Dola de Jong, The Tree and the Vine (1954) Trans. Kristen Gehrman (2020)

More curiosity than masterpiece, de Jong’s novel of unconsummated lesbian love in 1930s Holland is given a sprightly translation by Kristen Gehrman. Bea meets Erica, they move in together as friends, Bea is more and more obsessed with her, to the point that her boyfriend leaves her, which Bea isn’t sad about, in part because she’s so sad or conflicted or unsure or something by Erica, who isn’t especially nice to her. Unhappy lesbian stories are pretty common in the first half of the 20th century, though this one has an intriguing frame in which Bea, writing from postwar life in the US, intimates that she has found happiness or at least contentment. But de Jong is pretty haphazard with that retrospection. I dunno, the book didn’t quite work for me; I wanted to like it more than I did.  I’ve a hunch, though, that I might appreciate it more on a second reading.

Megha Majumdar, A Burning (2020)

Ostensibly about the aftermath of a sectarian terrorist attack in Kolkata (fictional, but modelled on a real one in Bangladesh), A Burning is really about how money and a sense of belonging and counting as a human being are connected—in other words, about the reality for most people in the world right now. The novel is structured around different first-person points of view. (Surely some Jameson-inspired critics are writing about how different-walks-of-life-that-get-connected narratives reflect our economic and social ties under late capitalism.) A young woman—who might have abetted the terrorists—posts a mild criticism of the government on Facebook and is arrested. Her former PE teacher happens upon a demonstration organized by a nationalistic political party—drawn there in the first place by the chance to see a movie star speak—and finds himself more valued than at the girls’ school where he has worked, even if that means becoming a fixer and a perjurer (he ends up a Minister, so who’s to say he was wrong?). A hijira—an intersex and/or transgender person—who had been tutored by the arrested woman overcomes obstacles on their way to stardom.

The teacher—called by his classroom nickname, PT Sir—is the most compelling character, but maybe that’s just because he is most developed according to the codes of realism (he does the most doing, incites the most complicated feelings, has the most developed interiority—he reminded me a little of the lead in Daniyal Mueenuddin’s story “Nawab Electrician”). But PT, like Lovely, the hijira, and Jivan, the accused woman, live in a world in which public spectacle and outcry drive success. Individuals only have meaning in relation to the mass (a more fitting term for the world of this novel than public or citizenry IMO). But this reality poses a dilemma for Majumdar. Because novels rely on individual agency, in a world in which such agency (fancy word for willpower), novels have to turn on themselves. Accordingly, the most compelling moments in A Burning are when characters both do and don’t decide something. Its most representative scene, then, shows Jivan’s lawyer being bribed to abandon his client. Gobind—note the suggestion of blindness in his name; to say nothing of the bind he is in—agrees to drop the case. The narration adds, “He is unsure if he chooses this.”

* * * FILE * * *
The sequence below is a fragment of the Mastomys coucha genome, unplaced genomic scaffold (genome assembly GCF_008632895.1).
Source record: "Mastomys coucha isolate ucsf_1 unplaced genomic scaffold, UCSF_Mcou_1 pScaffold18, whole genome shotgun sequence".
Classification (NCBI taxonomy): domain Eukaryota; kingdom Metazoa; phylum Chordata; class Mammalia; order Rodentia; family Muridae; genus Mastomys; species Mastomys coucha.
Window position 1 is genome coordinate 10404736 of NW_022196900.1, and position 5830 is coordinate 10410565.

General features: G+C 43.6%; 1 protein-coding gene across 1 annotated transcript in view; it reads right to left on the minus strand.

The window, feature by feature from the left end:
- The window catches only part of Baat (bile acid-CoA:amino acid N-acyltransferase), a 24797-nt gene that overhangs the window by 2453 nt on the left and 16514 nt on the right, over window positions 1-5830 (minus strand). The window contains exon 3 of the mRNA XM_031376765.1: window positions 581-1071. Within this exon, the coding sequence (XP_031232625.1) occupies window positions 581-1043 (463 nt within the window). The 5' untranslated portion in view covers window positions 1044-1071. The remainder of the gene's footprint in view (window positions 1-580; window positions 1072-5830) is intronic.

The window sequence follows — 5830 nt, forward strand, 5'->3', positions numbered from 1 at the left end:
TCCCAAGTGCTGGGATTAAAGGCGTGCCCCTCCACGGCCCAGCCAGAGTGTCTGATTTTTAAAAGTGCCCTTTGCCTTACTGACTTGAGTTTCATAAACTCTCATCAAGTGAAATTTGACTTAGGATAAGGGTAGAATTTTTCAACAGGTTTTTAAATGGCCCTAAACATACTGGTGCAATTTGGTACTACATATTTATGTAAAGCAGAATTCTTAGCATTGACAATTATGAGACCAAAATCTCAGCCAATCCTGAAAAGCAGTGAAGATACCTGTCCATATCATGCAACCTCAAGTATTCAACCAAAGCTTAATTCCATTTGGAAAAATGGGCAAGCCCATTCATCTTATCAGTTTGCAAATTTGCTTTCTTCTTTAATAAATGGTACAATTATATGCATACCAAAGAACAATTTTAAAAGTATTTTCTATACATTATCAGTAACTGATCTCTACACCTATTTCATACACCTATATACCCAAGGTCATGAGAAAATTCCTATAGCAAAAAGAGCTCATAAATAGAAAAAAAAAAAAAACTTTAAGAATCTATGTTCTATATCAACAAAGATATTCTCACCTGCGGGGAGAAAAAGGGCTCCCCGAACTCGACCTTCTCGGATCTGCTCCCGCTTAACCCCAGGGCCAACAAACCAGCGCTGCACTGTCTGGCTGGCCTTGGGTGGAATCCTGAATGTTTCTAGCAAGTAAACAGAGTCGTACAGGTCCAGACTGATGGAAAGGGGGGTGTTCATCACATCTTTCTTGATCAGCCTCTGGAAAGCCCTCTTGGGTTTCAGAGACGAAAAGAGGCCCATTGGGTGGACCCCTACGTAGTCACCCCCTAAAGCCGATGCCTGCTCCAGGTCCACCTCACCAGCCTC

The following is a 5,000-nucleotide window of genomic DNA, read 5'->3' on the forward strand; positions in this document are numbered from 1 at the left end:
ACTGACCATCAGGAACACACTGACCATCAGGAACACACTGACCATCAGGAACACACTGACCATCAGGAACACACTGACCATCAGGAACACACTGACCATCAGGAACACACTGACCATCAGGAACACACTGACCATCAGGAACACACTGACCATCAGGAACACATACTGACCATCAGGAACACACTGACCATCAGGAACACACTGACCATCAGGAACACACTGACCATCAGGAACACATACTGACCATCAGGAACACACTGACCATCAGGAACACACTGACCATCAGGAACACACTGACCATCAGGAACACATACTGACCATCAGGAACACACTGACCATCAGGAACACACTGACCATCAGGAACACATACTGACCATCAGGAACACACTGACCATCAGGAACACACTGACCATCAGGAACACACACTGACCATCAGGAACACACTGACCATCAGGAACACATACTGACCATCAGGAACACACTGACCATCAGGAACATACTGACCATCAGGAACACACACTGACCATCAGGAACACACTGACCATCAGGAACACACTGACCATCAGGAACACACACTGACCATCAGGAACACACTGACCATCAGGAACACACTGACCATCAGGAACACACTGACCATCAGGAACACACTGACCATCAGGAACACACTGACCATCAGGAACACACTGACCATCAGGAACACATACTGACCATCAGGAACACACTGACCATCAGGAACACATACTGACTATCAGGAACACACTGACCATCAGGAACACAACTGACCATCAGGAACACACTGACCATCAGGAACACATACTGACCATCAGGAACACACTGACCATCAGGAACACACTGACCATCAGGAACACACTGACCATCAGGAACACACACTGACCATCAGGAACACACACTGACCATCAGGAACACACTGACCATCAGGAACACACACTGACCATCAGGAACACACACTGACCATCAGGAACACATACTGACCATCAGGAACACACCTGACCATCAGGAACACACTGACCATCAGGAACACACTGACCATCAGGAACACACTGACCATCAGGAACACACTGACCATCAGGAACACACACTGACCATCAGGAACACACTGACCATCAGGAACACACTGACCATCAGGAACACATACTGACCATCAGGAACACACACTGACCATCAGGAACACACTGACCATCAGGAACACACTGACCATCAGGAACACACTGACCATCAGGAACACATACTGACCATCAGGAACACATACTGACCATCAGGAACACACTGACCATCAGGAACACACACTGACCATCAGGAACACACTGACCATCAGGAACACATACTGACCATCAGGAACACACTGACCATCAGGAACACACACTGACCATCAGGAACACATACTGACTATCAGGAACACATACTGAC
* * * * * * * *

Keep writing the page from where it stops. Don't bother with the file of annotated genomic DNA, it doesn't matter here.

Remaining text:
Reading A Burning I was reminded of Vivek Shanbhag’s Ghachar Ghochar, a better because less schematic, more oneiric book, but similarly concerned with the compromises of success in contemporary India. Majumdar’s is a formidable debut; I’ll read the followup with interest.

Paulette Jiles, Simon the Fiddler (2020)

After News of the World I was eager to read Jiles’s new novel, which centers on Simon Boudin, a character who featured briefly in the earlier book. (Because I listened to an audiobook from the library I couldn’t go back to read that scene again—a source of repeated frustration to me as I read Fiddler.) In Texas in the last months of the Civil War, Boudin is conscripted into the Confederate Army, a fate the slight young man had avoided by pretending he was only a teenager. But he is a musician, not a fighter and at the end of the hostilities finds himself playing at a garden party for officers of both sides, a reconciliation event that is unsuccessful—except for Simon, who spots a beautiful young woman and immediately falls in love with her.

The object of his affection, Doris Dillon, an immigrant from Ireland, is an indentured servant to a Union Captain who is posted to San Antonio where he is meant to bring order to the lawless city when in fact he spends most of his time creeping on Doris. Simon the Fiddler is half love story, half picaresque, as Simon and some charmingly idiosyncratic fellow musicians form a scratch band and play their way across Texas. No, it’s not as great a book as News of the World, but Jiles’s descriptions are evocative and you get a happy ending despite some terrible events along the way. This won’t be on my end of year list, but I enjoyed every minute of it.

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There you have it. The year’s more than half over (I’d say good riddance except I’m scared of what’s coming after it). Maybe I’ll look back on the first half, which, reading-wise, hasn’t been too bad, a damn sight better than everything else. Stay safe, friends.

June 2019 in Review

Kid in day camp; working from home; weather more than tolerable for Little Rock summer: June was a pretty big reading month. Some work stuff, but a few other things too, including a satisfying run of Esther Freud novels.

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Dorothy Sayers, Have his Carcase (1932) The opening line kills, and I loved seeing the development of Wimsey and Vane’s relationship, but I do find Sayers a bit frivolous. That’s the point, I get it, I’m just starting to think I’m not the right reader for these books. All the code-breaking stuff went right over my head. I guess I am more for suspense than puzzles. Better as a romance than a crime novel. Rohan’s review is unimprovable.